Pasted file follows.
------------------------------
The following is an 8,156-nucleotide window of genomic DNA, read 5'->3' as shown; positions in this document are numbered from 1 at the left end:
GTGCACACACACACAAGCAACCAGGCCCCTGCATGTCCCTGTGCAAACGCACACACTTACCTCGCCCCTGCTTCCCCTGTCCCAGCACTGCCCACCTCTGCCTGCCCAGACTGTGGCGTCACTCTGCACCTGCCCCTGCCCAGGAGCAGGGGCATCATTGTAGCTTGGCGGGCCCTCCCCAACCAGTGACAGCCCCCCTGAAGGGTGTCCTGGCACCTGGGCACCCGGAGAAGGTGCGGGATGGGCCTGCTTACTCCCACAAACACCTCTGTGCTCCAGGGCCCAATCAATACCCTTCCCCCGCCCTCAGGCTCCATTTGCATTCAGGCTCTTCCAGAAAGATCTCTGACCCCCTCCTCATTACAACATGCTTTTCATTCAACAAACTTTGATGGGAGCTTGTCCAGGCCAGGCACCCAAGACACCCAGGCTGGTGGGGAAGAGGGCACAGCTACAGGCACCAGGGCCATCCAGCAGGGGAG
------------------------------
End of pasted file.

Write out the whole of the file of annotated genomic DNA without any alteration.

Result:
The following is an 8,156-nucleotide window of genomic DNA, read 5'->3' as shown; positions in this document are numbered from 1 at the left end:
GTGCACACACACACAAGCAACCAGGCCCCTGCATGTCCCTGTGCAAACGCACACACTTACCTCGCCCCTGCTTCCCCTGTCCCAGCACTGCCCACCTCTGCCTGCCCAGACTGTGGCGTCACTCTGCACCTGCCCCTGCCCAGGAGCAGGGGCATCATTGTAGCTTGGCGGGCCCTCCCCAACCAGTGACAGCCCCCCTGAAGGGTGTCCTGGCACCTGGGCACCCGGAGAAGGTGCGGGATGGGCCTGCTTACTCCCACAAACACCTCTGTGCTCCAGGGCCCAATCAATACCCTTCCCCCGCCCTCAGGCTCCATTTGCATTCAGGCTCTTCCAGAAAGATCTCTGACCCCCTCCTCATTACAACATGCTTTTCATTCAACAAACTTTGATGGGAGCTTGTCCAGGCCAGGCACCCAAGACACCCAGGCTGGTGGGGAAGAGGGCACAGCTACAGGCACCAGGGCCATCCAGCAGGGGAG